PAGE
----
China reopens trade war against the US and threatens to limit rare earth exports

These restrictions could directly affect US arms manufacturers
Atalayar_Mina tierras raras Mongolia

PHOTO/REUTERS  -   Bayan Obo mine containing rare earth minerals, Inner Mongolia, China

The seemingly calm trade war between China and the United States has reopened after news broke that Beijing is "seriously considering" restricting exports to the United States of rare earths - 17 chemical elements used in high-tech consumer electronics and military equipment, the editor-in-chief of China's Global Times newspaper has revealed.

A senior official from China's National Development and Reform Commission told Xinhua news agency that Beijing will prioritise domestic demand for rare earths, but will satisfy reasonable demand from other countries. Also, the Ministry of Industry and Information Technology already proposed last month a project to control the production and export of 17 rare earth minerals in China, of which the Asian country controls about 80 per cent of the world's supply.

Atalayar_Muestras de minerales de tierras raras
REUTERS/DAVID BECKER - Rare earth mineral samples, from left: Cerium oxide, Bastnaesite, Neodymium oxide and Lanthanum carbonate

Although the official from China's national planning agency did not directly answer whether Beijing would restrict rare earth exports to the United States, Global Times editor-in-chief Hu Xijin wrote on Twitter: "As far as I know, China is seriously considering restricting rare earth exports to the US. China may also take other countermeasures in the future".

Beijing's control of rare earths threatens to become the new sticking point between the two powers. In a November report, Zhang Rui, an analyst at Antaike, a Chinese government-backed consultancy, said that US arms manufacturers could be among the first companies affected by any export restrictions. In particular, such restrictions could directly affect technologies vital to the manufacture of a number of sophisticated weapons, including the US F-35 fighter jet. In addition, rare earth minerals are also critical to the manufacture of products such as smartphones, electric vehicles and wind turbines.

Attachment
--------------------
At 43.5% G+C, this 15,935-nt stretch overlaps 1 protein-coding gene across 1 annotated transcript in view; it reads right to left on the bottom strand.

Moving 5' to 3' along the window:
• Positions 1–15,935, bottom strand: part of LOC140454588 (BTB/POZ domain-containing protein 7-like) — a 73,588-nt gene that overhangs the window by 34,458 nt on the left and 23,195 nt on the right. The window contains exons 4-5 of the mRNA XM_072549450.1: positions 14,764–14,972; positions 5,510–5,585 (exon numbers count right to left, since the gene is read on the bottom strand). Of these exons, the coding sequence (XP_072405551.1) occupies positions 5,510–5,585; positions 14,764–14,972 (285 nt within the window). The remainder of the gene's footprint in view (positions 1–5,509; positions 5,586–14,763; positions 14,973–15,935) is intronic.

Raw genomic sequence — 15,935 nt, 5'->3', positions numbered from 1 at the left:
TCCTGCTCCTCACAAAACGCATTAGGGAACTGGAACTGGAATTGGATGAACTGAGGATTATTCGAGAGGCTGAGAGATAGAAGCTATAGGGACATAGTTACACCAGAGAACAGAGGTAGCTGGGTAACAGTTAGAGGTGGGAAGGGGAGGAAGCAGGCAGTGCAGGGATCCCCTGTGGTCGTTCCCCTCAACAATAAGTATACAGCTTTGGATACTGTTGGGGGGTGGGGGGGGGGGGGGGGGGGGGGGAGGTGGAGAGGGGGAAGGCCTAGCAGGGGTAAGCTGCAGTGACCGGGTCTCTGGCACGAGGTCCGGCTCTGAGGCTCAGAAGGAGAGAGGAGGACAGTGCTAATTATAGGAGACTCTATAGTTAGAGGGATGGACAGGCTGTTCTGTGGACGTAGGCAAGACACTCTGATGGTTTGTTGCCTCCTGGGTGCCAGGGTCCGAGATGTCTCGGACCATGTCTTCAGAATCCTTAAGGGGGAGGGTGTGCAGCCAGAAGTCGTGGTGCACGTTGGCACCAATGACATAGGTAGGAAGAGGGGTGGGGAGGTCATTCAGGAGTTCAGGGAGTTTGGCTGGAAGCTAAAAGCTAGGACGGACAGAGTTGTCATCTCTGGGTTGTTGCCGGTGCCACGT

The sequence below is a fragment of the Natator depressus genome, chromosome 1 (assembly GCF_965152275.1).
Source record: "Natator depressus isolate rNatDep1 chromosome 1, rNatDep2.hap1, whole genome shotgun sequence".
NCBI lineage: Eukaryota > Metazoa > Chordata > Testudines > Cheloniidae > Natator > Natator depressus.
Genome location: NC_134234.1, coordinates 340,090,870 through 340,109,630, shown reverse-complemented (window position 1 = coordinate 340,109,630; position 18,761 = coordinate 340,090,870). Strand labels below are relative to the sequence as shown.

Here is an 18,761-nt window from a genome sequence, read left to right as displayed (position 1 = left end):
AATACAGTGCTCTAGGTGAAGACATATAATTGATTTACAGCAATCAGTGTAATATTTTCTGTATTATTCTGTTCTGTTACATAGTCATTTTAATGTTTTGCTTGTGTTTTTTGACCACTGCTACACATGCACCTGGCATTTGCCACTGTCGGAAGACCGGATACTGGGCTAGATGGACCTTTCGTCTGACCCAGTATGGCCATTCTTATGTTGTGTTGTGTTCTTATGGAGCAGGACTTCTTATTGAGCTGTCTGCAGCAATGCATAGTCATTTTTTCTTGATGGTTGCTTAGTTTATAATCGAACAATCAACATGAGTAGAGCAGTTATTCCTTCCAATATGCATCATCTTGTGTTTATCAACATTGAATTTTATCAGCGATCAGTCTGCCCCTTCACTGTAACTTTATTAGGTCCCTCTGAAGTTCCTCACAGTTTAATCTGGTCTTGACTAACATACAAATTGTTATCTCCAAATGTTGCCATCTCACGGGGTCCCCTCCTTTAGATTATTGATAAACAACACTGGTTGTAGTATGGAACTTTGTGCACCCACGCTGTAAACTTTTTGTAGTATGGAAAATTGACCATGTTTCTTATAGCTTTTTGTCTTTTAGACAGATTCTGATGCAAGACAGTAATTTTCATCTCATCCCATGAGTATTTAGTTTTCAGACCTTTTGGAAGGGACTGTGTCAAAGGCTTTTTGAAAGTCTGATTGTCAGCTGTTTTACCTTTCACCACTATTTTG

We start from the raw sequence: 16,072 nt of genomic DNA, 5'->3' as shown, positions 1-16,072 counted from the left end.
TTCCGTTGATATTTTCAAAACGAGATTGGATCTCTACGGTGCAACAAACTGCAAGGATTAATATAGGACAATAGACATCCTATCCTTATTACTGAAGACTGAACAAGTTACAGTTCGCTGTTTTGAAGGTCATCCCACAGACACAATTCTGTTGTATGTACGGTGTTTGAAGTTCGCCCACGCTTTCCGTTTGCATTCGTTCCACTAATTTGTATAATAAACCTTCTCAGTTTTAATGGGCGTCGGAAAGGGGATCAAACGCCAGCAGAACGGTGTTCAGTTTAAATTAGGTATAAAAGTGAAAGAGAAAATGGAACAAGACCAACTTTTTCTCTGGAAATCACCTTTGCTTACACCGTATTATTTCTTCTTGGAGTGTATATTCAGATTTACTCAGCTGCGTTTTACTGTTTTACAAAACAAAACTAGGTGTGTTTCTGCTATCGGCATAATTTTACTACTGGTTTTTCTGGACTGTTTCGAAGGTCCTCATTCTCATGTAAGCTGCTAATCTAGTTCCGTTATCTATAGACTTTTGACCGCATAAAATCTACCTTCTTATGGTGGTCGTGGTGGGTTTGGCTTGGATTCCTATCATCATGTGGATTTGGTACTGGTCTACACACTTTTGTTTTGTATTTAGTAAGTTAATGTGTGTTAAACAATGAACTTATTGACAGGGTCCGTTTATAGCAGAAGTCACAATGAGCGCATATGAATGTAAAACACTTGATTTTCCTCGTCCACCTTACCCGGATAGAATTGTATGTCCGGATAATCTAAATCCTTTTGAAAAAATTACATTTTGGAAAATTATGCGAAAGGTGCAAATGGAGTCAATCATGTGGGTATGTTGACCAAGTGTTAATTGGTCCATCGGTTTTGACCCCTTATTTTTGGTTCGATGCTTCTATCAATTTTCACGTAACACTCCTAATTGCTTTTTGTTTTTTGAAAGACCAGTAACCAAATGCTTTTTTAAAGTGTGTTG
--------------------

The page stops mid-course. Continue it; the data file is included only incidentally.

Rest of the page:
Atalayar_Avión de combate Lockheed Martin F-35B
PHOTO/REUTERS - Lockheed Martin F-35B fighter aircraft

Chinese President Xi Jinping visited a rare earth company in southern China this month, state media reported, prompting a surge in producer shares on speculation that this was a clear indication that Beijing was considering using the chemicals in the trade war against the United States.

For its part, the Pentagon has been concerned about the US's dependence on China for these lands. In recent months, the Pentagon has signed contracts with US and Australian miners to increase its onshore refining capacity and reduce its dependence on Chinese refiners.

Atalayar_Tierras raras China
PHOTO/REUTERS - Workers transport soil containing rare earth elements for export at a port in Lianyungang, Jiangsu province, China

Yet some experts argue that limiting these exports could have the opposite effect that China is seeking. They argue that it would motivate Beijing's rivals to ramp up their own production capacities and undermine China's dominance in the industry.

China's dominance in rare earth mining, while under threat, maintains a virtual monopoly status in the refining process that turns ores into materials ready for manufacturers. The Asian giant controls about four-fifths of the world's rare earth refining capacity. Ores mined in the US must be shipped to China, as the country does not yet have its own refining capacity.